FTX used $2.1 billion worth of Binance USD and—critically—FTX Token (FTT) to buy out Binance’s equity in the company. That meant that by the time things started to fall apart at FTX, Binance was still sitting on hundreds of millions worth of FTT.
June 2022: Stemming contagion
The dust had just started to settle after TerraUSD, an algorithmic stablecoin, wiped out $40 billion from the crypto market. The collapse sent a stablecoin meant to hold a one-to-one peg with the U.S. dollar all the way to zero.
The resulting market turmoil left crypto hedge fund Three Arrows Capital, or 3AC, insolvent. And as everyone quickly realized, 3AC had maintained a large Terra position and been borrowing heavily from all the major crypto lenders to fuel its high stakes investment strategies. Bankman-Fried dusted off his cape and started saying in interviews that the industry should be helping companies that were struggling in the wake of all the bankruptcies.
“I do feel like we have a responsibility to seriously consider stepping in, even if it is at a loss to ourselves, to stem contagion.” he said during an NPR interview. “Even if we weren’t the ones who caused it, or weren’t involved in it. I think that’s what’s healthy for the ecosystem, and I want to do what can help it grow and thrive.”
November 2022: The collapse
Things started to publicly fall apart for FTX in November 2022, when damning reports about Bankman-Fried’s trading desk, Alameda Research, showed that it had billions in FTT on its balance sheet against billions in liabilities.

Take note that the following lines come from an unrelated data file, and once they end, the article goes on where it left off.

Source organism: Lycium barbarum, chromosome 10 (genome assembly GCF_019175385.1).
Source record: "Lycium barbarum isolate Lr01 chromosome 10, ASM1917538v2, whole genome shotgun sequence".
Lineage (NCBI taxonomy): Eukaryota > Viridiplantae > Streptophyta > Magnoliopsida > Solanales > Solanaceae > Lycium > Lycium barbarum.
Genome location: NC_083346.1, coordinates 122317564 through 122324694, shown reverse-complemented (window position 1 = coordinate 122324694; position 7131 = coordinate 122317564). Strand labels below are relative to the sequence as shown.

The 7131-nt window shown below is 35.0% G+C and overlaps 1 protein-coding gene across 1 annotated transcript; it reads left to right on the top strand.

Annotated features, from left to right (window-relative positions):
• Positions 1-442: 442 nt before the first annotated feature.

Investors quickly realized that Alameda had no good options: If it redeemed its FTT to pay its creditors, it would tank the token’s price. If it didn’t, it would be hit with default notices for failing to repay its lenders.
To avoid the fallout, Binance CEO CZ announced that his company would sell its $580 million stash of FTT. The company didn’t actually manage to sell many of its tokens, but the resulting panic led to billions being pulled off FTX’s exchange.
FTX was forced to halt withdrawals. For a short time, it entered a non-binding agreement to be acquired by Binance. But that deal fell apart within a day of being announced. Finally, Bankman-Fried resigned and FTX filed for bankruptcy on November 11. In its filing, the company disclosed that it owes between $10 billion and $50 billion to creditors.
December 2022: Arrest, extradition, and bail
After a frenetic media tour, during which Bankman-Fried repeatedly said he didn’t knowingly do anything wrong and did not intentionally commingle client and company funds, he was charged with eight crimes, including wire fraud and conspiracy to commit money laundering, and arrested in the Bahamas on December 12.
After spending more than a week in Bahamas’ Fox Hill prison, he was extradited and arrived in the U.S. on December 21. The Southern District of New York revealed that two of Bankman-Fried’s closest allies, co-founder Wang and ex-Alameda Research CEO Caroline Ellison, had pleaded guilty to their own charges and were cooperating with authorities as they built their case against Bankman-Fried.
January 2023: The plea
Bankman-Fried pleaded not guilty on all charges on January 3. His trial is now scheduled for October 2 of this year.